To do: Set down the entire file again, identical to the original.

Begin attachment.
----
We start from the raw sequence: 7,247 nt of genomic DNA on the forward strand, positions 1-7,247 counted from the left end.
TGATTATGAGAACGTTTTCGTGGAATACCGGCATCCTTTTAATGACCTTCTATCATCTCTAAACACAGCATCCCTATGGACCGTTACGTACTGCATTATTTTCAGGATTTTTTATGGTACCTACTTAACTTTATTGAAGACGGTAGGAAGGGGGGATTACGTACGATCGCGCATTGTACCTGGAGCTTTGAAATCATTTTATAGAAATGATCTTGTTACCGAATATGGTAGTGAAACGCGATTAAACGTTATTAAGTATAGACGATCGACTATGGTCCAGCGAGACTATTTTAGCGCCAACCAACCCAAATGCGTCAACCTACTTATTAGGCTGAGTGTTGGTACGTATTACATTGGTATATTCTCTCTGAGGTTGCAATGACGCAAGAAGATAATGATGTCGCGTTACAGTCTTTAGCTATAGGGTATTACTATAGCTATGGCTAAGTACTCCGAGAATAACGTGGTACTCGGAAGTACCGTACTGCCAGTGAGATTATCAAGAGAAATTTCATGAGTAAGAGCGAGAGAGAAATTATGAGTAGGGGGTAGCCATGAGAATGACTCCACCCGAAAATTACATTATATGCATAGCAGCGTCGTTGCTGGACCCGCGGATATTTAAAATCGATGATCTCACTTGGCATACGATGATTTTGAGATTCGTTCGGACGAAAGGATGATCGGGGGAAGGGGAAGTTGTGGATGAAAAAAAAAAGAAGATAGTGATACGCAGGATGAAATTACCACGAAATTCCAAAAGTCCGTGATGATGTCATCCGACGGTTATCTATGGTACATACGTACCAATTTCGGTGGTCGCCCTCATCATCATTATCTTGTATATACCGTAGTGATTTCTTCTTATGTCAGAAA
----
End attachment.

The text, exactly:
We start from the raw sequence: 7,247 nt of genomic DNA on the forward strand, positions 1-7,247 counted from the left end.
TGATTATGAGAACGTTTTCGTGGAATACCGGCATCCTTTTAATGACCTTCTATCATCTCTAAACACAGCATCCCTATGGACCGTTACGTACTGCATTATTTTCAGGATTTTTTATGGTACCTACTTAACTTTATTGAAGACGGTAGGAAGGGGGGATTACGTACGATCGCGCATTGTACCTGGAGCTTTGAAATCATTTTATAGAAATGATCTTGTTACCGAATATGGTAGTGAAACGCGATTAAACGTTATTAAGTATAGACGATCGACTATGGTCCAGCGAGACTATTTTAGCGCCAACCAACCCAAATGCGTCAACCTACTTATTAGGCTGAGTGTTGGTACGTATTACATTGGTATATTCTCTCTGAGGTTGCAATGACGCAAGAAGATAATGATGTCGCGTTACAGTCTTTAGCTATAGGGTATTACTATAGCTATGGCTAAGTACTCCGAGAATAACGTGGTACTCGGAAGTACCGTACTGCCAGTGAGATTATCAAGAGAAATTTCATGAGTAAGAGCGAGAGAGAAATTATGAGTAGGGGGTAGCCATGAGAATGACTCCACCCGAAAATTACATTATATGCATAGCAGCGTCGTTGCTGGACCCGCGGATATTTAAAATCGATGATCTCACTTGGCATACGATGATTTTGAGATTCGTTCGGACGAAAGGATGATCGGGGGAAGGGGAAGTTGTGGATGAAAAAAAAAAGAAGATAGTGATACGCAGGATGAAATTACCACGAAATTCCAAAAGTCCGTGATGATGTCATCCGACGGTTATCTATGGTACATACGTACCAATTTCGGTGGTCGCCCTCATCATCATTATCTTGTATATACCGTAGTGATTTCTTCTTATGTCAGAAA